Antarctica is going green – not in a good way
Plant life is growing on Antarctica like never before in modern times, fueled by global warming which is melting ice and transforming the landscape from white to green.
Scientists studying moss in an area spanning 400 miles (640 kilometers) have found a sharp increase in growth over the past 50 years, said the report in the journal Current Biology.
Plant life exists on only about 0.3 percent of Antarctica.
Five moss cores — or column-like samples drilled from the Earth — showed evidence of what scientists called “changepoints,” or points in time after which biological activity clearly increased.
Areas sampled included three Antarctic islands — Elephant Island, Ardley Island, and Green Island — where the deepest and oldest moss banks grow, said the report.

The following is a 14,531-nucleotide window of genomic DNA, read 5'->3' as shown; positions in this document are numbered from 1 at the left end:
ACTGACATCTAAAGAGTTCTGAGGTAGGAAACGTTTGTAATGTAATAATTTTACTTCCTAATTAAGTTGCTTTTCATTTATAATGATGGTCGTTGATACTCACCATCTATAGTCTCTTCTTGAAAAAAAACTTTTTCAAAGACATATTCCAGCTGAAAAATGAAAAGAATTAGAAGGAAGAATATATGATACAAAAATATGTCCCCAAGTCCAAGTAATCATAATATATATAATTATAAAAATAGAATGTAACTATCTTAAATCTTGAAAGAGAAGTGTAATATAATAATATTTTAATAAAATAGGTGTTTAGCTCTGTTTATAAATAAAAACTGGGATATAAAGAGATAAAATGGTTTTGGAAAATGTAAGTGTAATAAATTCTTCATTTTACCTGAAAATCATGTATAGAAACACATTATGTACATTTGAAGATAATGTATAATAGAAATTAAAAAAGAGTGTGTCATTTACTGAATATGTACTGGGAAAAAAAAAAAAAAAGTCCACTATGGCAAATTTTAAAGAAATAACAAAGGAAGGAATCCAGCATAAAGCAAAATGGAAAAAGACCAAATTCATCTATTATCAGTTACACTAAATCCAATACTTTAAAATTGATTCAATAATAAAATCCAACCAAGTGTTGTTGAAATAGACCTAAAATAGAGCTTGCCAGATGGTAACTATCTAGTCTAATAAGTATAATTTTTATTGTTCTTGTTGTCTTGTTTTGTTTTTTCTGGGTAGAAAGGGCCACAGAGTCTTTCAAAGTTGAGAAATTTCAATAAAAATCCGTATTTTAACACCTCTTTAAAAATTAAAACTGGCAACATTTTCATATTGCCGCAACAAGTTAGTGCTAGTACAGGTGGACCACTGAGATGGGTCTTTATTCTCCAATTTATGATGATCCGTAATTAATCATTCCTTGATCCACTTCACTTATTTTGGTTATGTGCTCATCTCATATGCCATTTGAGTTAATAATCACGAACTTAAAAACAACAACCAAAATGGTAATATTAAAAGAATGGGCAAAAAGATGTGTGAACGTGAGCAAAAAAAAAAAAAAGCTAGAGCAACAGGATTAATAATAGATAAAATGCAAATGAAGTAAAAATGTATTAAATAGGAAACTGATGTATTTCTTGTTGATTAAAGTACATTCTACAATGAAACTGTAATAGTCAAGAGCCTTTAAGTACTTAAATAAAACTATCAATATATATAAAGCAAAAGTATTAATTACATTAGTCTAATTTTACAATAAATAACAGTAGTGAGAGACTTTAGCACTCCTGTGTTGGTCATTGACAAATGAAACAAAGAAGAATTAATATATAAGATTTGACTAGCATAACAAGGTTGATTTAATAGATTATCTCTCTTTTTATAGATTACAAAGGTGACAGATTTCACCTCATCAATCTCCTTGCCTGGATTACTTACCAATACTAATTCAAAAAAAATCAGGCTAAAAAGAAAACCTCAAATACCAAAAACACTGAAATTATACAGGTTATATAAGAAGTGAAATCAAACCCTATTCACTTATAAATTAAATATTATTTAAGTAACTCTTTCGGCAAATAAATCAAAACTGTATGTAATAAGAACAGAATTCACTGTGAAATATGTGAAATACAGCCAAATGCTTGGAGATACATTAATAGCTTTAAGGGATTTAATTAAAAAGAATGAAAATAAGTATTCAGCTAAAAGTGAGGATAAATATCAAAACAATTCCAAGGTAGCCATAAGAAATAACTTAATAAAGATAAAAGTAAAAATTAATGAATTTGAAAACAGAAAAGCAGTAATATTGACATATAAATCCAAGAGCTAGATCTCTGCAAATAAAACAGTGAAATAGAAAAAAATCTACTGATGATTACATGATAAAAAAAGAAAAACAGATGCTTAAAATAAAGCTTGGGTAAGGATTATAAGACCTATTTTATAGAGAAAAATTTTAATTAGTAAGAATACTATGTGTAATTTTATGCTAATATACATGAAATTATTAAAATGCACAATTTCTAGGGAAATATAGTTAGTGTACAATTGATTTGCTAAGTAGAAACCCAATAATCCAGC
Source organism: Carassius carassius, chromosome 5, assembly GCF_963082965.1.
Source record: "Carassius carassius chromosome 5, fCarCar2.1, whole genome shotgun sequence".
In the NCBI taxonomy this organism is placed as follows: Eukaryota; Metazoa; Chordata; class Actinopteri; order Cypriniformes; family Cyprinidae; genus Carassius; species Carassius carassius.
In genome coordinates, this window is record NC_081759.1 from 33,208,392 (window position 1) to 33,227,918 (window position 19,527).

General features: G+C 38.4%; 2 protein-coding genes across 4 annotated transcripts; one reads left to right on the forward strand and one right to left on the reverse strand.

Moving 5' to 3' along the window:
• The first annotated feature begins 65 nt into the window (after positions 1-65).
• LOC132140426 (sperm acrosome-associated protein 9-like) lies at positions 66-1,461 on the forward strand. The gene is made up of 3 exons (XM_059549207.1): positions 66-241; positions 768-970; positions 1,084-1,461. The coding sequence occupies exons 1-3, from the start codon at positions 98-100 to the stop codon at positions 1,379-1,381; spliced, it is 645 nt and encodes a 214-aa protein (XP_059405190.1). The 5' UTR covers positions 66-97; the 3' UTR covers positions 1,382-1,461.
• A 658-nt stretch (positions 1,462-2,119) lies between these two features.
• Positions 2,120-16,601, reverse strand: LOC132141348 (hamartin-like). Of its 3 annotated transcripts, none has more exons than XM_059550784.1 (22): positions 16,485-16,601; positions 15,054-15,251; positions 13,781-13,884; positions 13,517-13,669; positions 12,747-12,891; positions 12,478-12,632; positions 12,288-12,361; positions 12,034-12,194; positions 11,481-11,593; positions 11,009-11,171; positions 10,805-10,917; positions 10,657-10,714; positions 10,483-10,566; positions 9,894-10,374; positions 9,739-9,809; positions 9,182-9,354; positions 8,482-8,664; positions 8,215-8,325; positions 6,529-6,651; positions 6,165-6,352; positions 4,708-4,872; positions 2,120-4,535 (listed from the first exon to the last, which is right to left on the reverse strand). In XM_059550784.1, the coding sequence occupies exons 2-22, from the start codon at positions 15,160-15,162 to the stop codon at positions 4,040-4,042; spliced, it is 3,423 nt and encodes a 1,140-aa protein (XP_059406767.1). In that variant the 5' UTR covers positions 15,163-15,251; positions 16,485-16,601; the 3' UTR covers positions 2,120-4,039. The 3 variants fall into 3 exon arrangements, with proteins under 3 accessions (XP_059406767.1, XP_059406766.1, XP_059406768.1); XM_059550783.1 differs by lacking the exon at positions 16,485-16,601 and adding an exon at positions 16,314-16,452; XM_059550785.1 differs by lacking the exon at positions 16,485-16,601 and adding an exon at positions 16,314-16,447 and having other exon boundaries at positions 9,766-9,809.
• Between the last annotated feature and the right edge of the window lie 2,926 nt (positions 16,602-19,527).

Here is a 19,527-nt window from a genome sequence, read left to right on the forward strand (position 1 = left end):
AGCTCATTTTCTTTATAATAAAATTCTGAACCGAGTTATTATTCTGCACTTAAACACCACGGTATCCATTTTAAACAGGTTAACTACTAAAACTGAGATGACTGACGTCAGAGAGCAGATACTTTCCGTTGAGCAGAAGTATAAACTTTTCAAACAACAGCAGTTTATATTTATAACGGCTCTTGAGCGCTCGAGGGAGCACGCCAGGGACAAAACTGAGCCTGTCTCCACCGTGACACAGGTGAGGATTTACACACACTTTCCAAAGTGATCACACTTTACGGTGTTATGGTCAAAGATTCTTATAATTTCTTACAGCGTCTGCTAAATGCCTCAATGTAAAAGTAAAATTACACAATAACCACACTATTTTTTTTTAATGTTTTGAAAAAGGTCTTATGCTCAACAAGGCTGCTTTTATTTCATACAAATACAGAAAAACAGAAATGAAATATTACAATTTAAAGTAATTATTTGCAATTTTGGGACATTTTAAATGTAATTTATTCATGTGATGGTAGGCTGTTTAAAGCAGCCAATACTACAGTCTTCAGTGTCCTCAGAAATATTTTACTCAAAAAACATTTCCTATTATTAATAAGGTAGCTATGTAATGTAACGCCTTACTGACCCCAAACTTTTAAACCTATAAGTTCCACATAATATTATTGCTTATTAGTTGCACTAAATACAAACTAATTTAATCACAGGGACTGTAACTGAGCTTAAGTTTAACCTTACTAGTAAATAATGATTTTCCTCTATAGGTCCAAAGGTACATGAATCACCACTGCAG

The polar regions are warming more rapidly than the rest of the Earth, as greenhouse gasses from fossil fuel burning build up in the atmosphere and trap heat.
The Arctic is warming the fastest, but Antarctica is not far behind, with annual temperatures gaining almost one degree Fahrenheit (half degree Celsius) each decade since the 1950s.
“The sensitivity of moss growth to past temperature rises suggests that ecosystems will alter rapidly under future warming, leading to major changes in the biology and landscape of this iconic region,” said researcher Dan Charman, a professor at Exeter.